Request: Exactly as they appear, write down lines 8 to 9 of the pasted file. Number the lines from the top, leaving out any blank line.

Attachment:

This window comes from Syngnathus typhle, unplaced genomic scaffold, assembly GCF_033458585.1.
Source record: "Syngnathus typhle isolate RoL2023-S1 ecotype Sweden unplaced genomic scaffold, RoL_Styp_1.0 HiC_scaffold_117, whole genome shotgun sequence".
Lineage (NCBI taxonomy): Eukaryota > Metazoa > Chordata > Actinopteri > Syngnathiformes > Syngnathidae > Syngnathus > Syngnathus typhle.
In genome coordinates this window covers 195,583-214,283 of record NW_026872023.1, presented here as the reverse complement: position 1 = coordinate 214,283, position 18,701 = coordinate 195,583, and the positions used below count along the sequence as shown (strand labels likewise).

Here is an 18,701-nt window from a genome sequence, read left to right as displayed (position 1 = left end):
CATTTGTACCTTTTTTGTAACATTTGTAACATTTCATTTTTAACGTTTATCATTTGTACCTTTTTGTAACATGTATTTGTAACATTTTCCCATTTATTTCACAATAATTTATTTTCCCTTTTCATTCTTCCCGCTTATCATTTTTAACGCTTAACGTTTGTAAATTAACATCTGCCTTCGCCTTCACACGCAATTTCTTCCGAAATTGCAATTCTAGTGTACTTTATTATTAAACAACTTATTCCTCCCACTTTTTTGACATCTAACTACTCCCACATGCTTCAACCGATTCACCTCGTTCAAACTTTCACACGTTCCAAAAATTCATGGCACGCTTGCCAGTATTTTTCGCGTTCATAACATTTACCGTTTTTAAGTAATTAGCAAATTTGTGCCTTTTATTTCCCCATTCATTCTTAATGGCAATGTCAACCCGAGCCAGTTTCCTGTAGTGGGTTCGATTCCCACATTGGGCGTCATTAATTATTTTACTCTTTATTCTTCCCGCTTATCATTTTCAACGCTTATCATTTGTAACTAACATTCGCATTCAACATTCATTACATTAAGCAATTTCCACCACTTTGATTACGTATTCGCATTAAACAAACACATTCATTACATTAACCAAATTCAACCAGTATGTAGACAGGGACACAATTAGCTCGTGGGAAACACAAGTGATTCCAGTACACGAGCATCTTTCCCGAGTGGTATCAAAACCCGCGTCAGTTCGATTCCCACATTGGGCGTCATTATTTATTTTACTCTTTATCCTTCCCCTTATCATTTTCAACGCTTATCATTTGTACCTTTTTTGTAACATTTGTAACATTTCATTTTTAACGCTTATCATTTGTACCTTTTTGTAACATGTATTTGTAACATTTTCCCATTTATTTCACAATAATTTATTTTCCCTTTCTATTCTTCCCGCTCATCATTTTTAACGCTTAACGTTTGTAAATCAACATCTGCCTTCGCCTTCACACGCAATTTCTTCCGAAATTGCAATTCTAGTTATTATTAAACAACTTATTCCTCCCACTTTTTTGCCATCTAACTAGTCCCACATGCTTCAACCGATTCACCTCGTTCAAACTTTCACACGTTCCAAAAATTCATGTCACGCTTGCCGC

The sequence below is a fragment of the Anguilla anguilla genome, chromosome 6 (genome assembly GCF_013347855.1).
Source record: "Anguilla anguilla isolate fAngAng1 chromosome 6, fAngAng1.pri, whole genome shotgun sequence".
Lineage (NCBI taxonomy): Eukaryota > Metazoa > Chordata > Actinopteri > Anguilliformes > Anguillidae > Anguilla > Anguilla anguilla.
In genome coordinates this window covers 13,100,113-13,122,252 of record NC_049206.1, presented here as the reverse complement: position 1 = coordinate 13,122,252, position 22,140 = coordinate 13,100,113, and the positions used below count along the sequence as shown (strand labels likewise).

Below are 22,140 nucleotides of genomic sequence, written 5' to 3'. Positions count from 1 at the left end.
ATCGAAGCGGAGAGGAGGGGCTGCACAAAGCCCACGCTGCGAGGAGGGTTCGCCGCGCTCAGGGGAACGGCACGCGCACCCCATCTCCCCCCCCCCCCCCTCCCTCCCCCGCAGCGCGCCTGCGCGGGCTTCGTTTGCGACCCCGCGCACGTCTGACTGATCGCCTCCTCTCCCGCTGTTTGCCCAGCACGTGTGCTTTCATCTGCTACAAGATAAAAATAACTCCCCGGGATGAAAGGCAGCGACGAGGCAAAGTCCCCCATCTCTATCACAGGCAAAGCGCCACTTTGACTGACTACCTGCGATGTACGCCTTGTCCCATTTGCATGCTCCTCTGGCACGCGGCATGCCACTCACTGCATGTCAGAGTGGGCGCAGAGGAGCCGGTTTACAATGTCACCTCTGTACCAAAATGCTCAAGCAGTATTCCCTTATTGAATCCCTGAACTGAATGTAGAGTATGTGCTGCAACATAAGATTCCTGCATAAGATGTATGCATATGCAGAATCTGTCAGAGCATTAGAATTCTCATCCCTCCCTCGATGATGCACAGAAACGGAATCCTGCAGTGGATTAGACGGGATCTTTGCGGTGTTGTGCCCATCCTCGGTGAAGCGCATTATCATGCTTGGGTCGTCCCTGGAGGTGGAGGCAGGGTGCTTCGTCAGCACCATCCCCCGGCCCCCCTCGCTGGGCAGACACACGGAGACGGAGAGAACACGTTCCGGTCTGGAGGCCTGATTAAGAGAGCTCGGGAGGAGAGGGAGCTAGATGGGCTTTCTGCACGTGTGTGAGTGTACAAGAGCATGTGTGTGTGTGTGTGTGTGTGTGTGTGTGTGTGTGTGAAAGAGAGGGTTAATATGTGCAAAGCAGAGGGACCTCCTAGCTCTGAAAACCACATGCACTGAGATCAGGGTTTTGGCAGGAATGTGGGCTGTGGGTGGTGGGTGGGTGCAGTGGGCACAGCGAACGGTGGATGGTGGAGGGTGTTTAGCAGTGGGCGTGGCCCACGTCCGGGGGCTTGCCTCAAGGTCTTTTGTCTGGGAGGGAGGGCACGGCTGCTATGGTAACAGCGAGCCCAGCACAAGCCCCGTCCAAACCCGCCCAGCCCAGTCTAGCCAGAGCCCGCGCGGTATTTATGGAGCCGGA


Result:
Source record: "Anguilla anguilla isolate fAngAng1 chromosome 6, fAngAng1.pri, whole genome shotgun sequence".
Lineage (NCBI taxonomy): Eukaryota > Metazoa > Chordata > Actinopteri > Anguilliformes > Anguillidae > Anguilla > Anguilla anguilla.